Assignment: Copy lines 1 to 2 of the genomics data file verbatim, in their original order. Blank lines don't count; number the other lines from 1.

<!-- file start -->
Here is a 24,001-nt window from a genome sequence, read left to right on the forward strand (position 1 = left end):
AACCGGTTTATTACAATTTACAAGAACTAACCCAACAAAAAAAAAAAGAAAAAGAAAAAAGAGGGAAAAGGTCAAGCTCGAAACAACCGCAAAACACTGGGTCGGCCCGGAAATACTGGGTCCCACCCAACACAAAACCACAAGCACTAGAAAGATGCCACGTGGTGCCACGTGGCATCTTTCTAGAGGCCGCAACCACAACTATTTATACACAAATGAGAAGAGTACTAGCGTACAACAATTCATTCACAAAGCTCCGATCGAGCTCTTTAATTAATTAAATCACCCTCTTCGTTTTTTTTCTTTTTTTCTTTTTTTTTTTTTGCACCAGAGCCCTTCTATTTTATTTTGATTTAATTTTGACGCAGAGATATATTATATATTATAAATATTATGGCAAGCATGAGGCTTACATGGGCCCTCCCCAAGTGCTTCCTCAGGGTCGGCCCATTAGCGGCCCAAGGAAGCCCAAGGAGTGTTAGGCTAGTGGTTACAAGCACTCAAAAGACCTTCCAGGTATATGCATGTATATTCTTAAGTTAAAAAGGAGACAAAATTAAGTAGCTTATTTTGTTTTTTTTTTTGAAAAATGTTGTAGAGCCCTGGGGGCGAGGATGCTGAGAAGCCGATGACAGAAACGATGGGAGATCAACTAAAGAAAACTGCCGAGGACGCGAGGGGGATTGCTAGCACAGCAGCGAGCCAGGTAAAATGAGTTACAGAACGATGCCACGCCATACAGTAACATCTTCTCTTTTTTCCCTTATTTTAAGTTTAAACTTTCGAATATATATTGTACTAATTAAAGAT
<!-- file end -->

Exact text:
Here is a 24,001-nt window from a genome sequence, read left to right on the forward strand (position 1 = left end):
AACCGGTTTATTACAATTTACAAGAACTAACCCAACAAAAAAAAAAAGAAAAAGAAAAAAGAGGGAAAAGGTCAAGCTCGAAACAACCGCAAAACACTGGGTCGGCCCGGAAATACTGGGTCCCACCCAACACAAAACCACAAGCACTAGAAAGATGCCACGTGGTGCCACGTGGCATCTTTCTAGAGGCCGCAACCACAACTATTTATACACAAATGAGAAGAGTACTAGCGTACAACAATTCATTCACAAAGCTCCGATCGAGCTCTTTAATTAATTAAATCACCCTCTTCGTTTTTTTTCTTTTTTTCTTTTTTTTTTTTTGCACCAGAGCCCTTCTATTTTATTTTGATTTAATTTTGACGCAGAGATATATTATATATTATAAATATTATGGCAAGCATGAGGCTTACATGGGCCCTCCCCAAGTGCTTCCTCAGGGTCGGCCCATTAGCGGCCCAAGGAAGCCCAAGGAGTGTTAGGCTAGTGGTTACAAGCACTCAAAAGACCTTCCAGGTATATGCATGTATATTCTTAAGTTAAAAAGGAGACAAAATTAAGTAGCTTATTTTGTTTTTTTTTTTGAAAAATGTTGTAGAGCCCTGGGGGCGAGGATGCTGAGAAGCCGATGACAGAAACGATGGGAGATCAACTAAAGAAAACTGCCGAGGACGCGAGGGGGATTGCTAGCACAGCAGCGAGCCAGGTAAAATGAGTTACAGAACGATGCCACGCCATACAGTAACATCTTCTCTTTTTTCCCTTATTTTAAGTTTAAACTTTCGAATATATATTGTACTAATTAAAGAT